I put the key in to open the door. A scrambling of little footsteps can be heard and as I enter, a beautiful happy 4 year old races to meet me.
“Daddy, your home, You’re my best friend!” Harry jumps up for a clinching hug “Harry, your my best friend” I reply, scooping him up for a big hug. Then out of nowhere Sue calls out “Harry, your my best friend!” It’s our little competition between sue and I, But eventually together we all affirm that we are all best friends, no one more so than the other (although the game is to get Harry to tell Sue or myself which one of us is his true best friend.)
I have 3 boys Dylan is 14, Seth is 10 and Harry is 4.
Dylan and Seth will always have memories of me before my cancer, when I wasn’t disfigured. At the ages of 10 and 6 they had to deal with my cancer, see me be destroyed and rebuilt, knowing that cancer kills.
I sat them down, how do I tell them? What do I tell them? They are old enough to be aware of death. It was the one conversation I feared the most. They listened as I gently told them what would happen. Their young eyes and ears digesting every word.
“Are you going to die daddy?”
The killer question which if in this situation is the one you prepare for.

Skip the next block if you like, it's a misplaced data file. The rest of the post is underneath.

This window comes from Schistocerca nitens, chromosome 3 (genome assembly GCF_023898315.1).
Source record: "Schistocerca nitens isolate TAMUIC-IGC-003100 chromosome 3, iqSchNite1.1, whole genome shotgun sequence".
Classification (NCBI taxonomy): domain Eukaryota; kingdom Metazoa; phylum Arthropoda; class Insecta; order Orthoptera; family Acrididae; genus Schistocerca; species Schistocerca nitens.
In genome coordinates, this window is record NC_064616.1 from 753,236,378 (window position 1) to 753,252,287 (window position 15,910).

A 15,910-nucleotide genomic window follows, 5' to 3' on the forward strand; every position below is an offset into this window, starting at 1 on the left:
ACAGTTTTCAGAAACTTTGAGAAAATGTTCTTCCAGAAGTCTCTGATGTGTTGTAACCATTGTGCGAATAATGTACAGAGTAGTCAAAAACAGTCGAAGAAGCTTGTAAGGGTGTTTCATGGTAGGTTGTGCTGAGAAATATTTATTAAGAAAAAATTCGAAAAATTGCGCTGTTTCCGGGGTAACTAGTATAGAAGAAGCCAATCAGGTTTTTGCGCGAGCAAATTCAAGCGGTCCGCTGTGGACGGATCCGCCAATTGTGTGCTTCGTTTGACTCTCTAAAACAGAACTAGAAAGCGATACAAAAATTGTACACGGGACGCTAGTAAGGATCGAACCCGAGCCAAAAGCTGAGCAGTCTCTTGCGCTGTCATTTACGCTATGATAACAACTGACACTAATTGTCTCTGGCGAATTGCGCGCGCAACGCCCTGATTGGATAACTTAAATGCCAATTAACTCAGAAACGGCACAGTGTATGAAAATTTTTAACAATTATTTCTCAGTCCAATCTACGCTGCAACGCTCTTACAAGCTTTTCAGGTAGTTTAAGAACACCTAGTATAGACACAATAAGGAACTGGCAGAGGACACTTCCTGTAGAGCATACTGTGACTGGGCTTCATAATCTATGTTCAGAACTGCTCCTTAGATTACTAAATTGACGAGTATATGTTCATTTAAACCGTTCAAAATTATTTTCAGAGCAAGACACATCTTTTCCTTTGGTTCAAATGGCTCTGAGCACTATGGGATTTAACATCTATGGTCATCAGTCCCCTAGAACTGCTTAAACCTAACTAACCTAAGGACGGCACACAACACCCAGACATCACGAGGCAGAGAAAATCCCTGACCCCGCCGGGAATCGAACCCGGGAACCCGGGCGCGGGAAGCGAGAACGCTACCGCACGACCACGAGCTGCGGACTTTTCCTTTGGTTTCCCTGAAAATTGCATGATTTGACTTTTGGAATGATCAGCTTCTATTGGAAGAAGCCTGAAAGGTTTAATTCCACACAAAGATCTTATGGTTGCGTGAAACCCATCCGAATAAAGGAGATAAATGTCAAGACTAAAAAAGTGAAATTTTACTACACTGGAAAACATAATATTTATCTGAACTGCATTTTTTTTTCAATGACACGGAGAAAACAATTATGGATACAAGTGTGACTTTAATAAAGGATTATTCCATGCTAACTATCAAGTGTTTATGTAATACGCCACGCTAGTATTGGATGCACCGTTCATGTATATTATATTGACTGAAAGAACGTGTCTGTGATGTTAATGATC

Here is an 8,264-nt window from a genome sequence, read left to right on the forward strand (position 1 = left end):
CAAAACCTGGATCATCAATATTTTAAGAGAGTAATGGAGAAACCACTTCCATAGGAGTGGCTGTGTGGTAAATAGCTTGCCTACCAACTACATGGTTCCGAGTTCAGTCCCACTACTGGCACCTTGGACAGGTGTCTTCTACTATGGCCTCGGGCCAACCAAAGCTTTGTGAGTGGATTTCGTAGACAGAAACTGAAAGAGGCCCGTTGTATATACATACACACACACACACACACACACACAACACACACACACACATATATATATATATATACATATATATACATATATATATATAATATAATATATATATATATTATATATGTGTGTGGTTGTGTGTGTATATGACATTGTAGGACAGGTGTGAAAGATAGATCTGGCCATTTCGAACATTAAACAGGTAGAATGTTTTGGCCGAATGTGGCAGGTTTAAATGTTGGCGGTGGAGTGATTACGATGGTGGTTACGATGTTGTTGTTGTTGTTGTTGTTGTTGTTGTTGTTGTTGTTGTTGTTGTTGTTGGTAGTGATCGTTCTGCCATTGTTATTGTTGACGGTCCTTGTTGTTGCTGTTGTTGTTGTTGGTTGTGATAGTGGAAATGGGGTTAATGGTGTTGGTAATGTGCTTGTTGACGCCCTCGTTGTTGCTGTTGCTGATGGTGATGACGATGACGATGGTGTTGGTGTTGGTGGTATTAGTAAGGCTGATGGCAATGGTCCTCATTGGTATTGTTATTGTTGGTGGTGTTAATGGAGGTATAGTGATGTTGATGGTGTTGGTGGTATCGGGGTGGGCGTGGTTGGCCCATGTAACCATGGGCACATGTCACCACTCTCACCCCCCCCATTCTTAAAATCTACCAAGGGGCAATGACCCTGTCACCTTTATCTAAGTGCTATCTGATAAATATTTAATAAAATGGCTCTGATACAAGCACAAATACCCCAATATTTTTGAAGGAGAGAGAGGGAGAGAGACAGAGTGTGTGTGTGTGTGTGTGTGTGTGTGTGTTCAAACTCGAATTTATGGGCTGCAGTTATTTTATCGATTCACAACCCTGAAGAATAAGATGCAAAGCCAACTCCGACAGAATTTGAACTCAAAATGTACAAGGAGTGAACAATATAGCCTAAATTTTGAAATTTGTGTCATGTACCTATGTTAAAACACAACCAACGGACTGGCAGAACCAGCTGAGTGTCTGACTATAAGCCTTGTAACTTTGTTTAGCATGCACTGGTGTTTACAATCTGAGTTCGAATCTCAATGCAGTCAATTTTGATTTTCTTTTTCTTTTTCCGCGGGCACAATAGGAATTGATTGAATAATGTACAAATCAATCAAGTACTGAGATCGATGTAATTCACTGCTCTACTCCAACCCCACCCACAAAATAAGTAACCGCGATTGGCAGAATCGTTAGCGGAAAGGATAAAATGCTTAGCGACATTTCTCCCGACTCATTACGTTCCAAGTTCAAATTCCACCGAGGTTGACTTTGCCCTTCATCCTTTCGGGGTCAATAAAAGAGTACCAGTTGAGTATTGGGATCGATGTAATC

“No. I have to have a big operation, and I will never look the same, but I will be fine”
At the same time we Sue and I had the news of our baby, so early on in the pregnancy. So much to deal with emotionally.
My reason for this post is to give tribute to my children. Cancer could have taken me not only literally but mentally, my children made all my hard decisions simple. Do what ever it takes to live.
After my treatment I suffered from the side effects of radiotherapy. I could barely motivate myself to eat. Every day was a struggle. But my boys were always there.
Harry was born.
I got to be a part of every moment. I couldn’t work and so I was there, always. Our bond was so strong, he would snuggle up to me, my disfigurement meant nothing to him, love knows no boundaries.
As he grew, we was together as a family unit. What an absolutely beautiful time. I didn’t disappear from his day, the bond between father and son, and mother and son was shared. I am truly grateful because without cancer I would have missed so much.